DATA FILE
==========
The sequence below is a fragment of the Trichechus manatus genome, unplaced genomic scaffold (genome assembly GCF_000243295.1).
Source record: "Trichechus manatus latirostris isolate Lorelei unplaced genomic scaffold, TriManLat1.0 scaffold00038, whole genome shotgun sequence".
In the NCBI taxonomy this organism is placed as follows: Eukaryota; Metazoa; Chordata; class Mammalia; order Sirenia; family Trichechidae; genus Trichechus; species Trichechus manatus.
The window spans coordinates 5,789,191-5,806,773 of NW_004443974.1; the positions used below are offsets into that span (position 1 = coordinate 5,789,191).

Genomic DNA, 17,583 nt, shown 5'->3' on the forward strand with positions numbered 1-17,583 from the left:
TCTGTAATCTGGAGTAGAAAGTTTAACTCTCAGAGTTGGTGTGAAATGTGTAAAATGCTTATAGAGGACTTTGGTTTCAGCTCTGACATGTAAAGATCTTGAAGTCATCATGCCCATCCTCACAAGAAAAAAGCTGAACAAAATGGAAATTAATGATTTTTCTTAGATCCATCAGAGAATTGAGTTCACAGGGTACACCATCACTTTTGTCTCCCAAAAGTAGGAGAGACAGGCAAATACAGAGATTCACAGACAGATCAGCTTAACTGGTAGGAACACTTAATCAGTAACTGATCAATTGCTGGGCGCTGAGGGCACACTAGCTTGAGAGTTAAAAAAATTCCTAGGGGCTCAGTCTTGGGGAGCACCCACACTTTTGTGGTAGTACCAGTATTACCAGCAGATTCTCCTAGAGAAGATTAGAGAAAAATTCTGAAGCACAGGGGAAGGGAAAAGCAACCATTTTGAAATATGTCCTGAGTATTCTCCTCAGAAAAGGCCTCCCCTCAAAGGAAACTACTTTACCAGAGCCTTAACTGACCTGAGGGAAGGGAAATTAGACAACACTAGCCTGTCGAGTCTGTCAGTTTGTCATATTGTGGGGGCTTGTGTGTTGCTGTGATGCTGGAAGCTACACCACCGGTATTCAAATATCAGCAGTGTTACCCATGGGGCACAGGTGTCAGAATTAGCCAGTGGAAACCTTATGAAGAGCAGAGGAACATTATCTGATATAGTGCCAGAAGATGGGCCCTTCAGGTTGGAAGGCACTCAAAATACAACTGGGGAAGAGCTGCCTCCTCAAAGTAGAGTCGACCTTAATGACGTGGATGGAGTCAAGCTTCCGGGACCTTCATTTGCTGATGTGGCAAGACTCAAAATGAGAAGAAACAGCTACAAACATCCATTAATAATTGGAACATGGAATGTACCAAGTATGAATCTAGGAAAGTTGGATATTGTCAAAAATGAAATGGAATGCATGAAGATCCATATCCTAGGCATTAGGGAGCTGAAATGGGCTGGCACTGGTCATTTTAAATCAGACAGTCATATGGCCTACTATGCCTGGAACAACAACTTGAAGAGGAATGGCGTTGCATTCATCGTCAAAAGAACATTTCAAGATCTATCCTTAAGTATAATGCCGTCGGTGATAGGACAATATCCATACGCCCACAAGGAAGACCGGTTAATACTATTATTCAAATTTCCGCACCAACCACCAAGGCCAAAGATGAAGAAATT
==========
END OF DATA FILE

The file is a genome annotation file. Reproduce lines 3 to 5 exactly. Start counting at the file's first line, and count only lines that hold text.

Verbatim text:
In the NCBI taxonomy this organism is placed as follows: Eukaryota; Metazoa; Chordata; class Mammalia; order Sirenia; family Trichechidae; genus Trichechus; species Trichechus manatus.
The window spans coordinates 5,789,191-5,806,773 of NW_004443974.1; the positions used below are offsets into that span (position 1 = coordinate 5,789,191).

Genomic DNA, 17,583 nt, shown 5'->3' on the forward strand with positions numbered 1-17,583 from the left: